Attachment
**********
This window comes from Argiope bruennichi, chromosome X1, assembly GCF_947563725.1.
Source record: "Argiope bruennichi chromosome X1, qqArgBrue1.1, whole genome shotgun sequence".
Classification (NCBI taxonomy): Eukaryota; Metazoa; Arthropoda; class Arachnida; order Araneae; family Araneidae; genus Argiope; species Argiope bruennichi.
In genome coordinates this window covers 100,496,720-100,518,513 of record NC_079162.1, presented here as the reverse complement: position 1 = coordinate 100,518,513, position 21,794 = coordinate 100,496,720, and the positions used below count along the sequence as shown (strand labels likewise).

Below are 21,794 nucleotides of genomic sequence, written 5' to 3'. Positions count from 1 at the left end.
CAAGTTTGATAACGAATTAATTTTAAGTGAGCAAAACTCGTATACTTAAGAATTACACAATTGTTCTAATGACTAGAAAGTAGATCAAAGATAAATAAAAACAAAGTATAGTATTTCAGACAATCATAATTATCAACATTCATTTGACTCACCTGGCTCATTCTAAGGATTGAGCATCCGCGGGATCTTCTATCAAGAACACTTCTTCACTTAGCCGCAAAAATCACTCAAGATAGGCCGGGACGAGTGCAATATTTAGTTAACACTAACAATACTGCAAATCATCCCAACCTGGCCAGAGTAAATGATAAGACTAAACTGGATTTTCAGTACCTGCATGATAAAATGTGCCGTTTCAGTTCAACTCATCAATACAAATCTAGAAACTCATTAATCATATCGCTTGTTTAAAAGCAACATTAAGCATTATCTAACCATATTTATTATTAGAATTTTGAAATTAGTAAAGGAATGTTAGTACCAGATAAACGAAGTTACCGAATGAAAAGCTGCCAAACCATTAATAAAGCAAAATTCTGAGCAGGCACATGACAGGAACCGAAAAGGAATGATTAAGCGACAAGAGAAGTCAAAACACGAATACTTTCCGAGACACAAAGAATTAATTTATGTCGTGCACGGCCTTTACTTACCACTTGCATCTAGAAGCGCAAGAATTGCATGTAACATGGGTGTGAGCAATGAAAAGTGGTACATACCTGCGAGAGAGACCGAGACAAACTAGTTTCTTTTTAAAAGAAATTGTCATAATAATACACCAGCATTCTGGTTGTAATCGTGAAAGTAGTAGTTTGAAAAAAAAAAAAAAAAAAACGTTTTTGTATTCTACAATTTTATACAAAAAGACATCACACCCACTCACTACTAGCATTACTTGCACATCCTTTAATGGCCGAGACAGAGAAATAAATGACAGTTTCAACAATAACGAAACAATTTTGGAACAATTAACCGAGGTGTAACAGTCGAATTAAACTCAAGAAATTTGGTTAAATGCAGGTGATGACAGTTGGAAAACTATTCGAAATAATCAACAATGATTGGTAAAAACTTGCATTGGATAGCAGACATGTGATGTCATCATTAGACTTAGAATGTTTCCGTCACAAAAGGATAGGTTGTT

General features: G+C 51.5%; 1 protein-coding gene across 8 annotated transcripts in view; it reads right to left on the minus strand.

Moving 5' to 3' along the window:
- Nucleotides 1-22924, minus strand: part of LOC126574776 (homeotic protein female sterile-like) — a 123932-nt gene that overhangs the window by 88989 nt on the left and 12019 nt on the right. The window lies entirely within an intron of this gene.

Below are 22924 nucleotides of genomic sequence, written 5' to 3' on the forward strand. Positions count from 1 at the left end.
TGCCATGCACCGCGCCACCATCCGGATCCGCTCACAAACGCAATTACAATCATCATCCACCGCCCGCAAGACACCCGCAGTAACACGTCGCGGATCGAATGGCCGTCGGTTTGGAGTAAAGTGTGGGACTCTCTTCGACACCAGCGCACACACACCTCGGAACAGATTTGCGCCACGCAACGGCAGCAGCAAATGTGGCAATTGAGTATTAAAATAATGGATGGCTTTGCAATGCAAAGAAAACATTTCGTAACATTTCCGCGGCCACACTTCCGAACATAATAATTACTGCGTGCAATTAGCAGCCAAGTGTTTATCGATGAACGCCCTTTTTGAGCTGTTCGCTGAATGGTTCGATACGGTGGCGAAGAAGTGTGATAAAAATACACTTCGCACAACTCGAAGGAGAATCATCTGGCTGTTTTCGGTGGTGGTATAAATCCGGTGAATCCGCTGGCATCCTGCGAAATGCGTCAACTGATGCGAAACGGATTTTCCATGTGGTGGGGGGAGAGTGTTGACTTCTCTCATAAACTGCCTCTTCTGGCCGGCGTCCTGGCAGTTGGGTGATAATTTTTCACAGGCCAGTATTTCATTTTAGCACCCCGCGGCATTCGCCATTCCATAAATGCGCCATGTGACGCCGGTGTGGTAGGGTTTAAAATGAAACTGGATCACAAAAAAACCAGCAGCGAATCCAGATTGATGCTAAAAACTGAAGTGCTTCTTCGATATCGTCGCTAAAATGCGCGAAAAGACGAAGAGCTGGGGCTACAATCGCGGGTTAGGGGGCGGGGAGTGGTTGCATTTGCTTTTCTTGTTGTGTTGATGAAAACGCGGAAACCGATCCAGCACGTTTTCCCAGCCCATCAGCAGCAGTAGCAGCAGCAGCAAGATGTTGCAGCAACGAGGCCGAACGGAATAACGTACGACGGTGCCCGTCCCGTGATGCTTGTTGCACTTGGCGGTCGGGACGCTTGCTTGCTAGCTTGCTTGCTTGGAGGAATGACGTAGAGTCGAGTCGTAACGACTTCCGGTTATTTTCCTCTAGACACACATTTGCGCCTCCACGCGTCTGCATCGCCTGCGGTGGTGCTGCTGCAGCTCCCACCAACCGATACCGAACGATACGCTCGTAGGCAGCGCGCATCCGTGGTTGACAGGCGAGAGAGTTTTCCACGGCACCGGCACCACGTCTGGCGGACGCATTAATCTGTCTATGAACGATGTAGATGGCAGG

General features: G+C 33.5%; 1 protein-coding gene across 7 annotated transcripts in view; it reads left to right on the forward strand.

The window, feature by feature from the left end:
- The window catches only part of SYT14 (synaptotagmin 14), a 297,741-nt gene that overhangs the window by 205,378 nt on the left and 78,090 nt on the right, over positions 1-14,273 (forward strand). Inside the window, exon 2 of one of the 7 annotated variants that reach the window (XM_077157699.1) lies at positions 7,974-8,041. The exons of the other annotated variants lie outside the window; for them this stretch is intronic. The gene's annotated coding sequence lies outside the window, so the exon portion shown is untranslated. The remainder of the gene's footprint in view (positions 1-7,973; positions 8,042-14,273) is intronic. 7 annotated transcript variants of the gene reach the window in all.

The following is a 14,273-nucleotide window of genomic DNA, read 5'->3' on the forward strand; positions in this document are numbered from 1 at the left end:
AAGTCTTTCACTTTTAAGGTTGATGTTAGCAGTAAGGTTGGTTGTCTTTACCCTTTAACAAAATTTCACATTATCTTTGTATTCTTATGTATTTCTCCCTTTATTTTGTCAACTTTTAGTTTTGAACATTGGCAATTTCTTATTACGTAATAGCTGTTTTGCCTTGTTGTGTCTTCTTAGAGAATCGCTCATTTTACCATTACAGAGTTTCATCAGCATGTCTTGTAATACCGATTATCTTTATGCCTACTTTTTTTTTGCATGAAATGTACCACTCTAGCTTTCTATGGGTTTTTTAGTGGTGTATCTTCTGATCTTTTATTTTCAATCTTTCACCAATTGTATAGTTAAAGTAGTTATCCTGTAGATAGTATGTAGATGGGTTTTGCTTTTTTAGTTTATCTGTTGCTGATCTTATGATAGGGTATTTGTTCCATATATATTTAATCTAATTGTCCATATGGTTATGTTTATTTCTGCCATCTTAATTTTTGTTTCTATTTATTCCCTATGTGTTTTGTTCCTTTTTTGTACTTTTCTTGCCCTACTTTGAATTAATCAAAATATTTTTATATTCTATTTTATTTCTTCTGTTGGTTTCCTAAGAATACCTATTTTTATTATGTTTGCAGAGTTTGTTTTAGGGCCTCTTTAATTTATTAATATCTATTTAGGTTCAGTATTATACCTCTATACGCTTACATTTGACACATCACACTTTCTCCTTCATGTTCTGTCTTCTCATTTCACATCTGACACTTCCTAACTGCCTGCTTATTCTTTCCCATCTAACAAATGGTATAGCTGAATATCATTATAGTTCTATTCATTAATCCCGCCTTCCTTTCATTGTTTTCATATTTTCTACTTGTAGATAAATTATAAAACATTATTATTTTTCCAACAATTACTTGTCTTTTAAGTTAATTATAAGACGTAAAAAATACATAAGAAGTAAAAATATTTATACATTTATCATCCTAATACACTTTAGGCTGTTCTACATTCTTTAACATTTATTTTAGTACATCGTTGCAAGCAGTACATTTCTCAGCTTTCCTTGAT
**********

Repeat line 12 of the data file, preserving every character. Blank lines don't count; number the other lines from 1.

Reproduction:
General features: G+C 33.5%; 1 protein-coding gene across 7 annotated transcripts in view; it reads left to right on the forward strand.